January 19, 2021
The rising cost and complexity of developing chips at the most advanced nodes is forcing many chipmakers to begin breaking up that chip into multiple parts, not all of which require leading edge nodes. The challenge is how to put those disaggregated pieces back together.
When a complex system is integrated monolithically — on a single piece of silicon — the final product is a compromise among the thermal budget constraints of the component devices.
3D NAND needs high-temperature polysilicon, for example, but the temperatures required degrade the performance of CMOS logic.
Disaggregating memory and logic to separate wafers allows manufacturers to optimize each technology independently. Heterogenous integration becomes even more attractive as sensors, transceivers, and other non-CMOS elements are added to the mix.
The problem is how to connect all the pieces. Monolithic integration depends on well-established backend-of-line (BEOL) metallization processes. When components are packaged separately, manufacturers turn to ball grid arrays and similar designs. But when two or more dies are assembled into a single package, the processes used to connect them lie in a poorly defined middle ground between the two.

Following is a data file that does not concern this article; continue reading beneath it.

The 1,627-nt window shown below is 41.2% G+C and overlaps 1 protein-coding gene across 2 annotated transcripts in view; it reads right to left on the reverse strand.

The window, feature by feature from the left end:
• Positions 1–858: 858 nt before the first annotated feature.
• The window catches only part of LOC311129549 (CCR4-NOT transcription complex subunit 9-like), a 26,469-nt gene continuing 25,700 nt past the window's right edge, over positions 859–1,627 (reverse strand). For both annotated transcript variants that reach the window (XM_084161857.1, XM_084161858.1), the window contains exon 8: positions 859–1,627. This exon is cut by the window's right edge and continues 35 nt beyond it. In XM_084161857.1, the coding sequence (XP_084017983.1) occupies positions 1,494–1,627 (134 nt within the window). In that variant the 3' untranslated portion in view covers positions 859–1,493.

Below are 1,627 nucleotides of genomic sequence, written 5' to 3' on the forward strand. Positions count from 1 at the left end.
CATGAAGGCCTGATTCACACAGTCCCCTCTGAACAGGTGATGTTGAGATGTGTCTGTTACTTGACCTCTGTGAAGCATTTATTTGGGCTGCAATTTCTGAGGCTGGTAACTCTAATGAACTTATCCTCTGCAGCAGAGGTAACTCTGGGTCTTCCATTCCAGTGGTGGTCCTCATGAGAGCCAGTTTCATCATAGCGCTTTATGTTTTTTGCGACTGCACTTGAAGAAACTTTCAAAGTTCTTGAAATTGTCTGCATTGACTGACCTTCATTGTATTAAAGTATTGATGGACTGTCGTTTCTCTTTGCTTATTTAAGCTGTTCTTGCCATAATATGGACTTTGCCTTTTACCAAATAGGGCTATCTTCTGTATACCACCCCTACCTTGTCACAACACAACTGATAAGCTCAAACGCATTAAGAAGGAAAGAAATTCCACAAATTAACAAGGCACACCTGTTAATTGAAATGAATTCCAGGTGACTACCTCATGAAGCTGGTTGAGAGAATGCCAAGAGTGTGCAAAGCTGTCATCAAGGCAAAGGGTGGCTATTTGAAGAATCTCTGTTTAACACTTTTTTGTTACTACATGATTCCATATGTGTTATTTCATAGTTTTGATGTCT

Many system-in-package designs rely on solder connections. Pick-and-place tools place pre-bumped singulated dies on an interposer or directly on a destination wafer. Reflow ovens complete the solder bonds in a single high-throughput step. The softer solder material serves as a compliant layer, too, smoothing out height variations that might otherwise degrade the bond quality.
Unfortunately, solder-based technology does not scale to the very high density connections that image sensors, high-bandwidth memory, and similar applications demand. The bonding process flattens and squeezes solder bumps, so the ultimate footprint of the bond is slightly larger than the bump pitch. As that pitch goes down, there simply isn’t room for enough solder to make a robust connection. In work presented at the 2019 International Wafer-Level Packaging Conference, Guilian Gao and colleagues at Xperi estimated that the minimum viable pitch for solder-based integration is about 40 microns.
Cu-Sn solder joints are further limited by poor mechanical properties, which contribute to cracks, fatigue failures, and electromigration. The industry is seeking an alternative solid-state bonding technology to facilitate further pitch scaling, but not many processes can match the high speed, low cost, and flexibility of solder bonding.
For example, whatever bonding scheme is chosen must be able to accommodate height variations in bond pads and interposers. The process temperature also must be low enough to protect all components of the device stack. When packaging schemes involve multiple layers of interposers and attached chips, the base layer faces especially challenging thermal requirements. Each layer above the base may require a separate bonding step.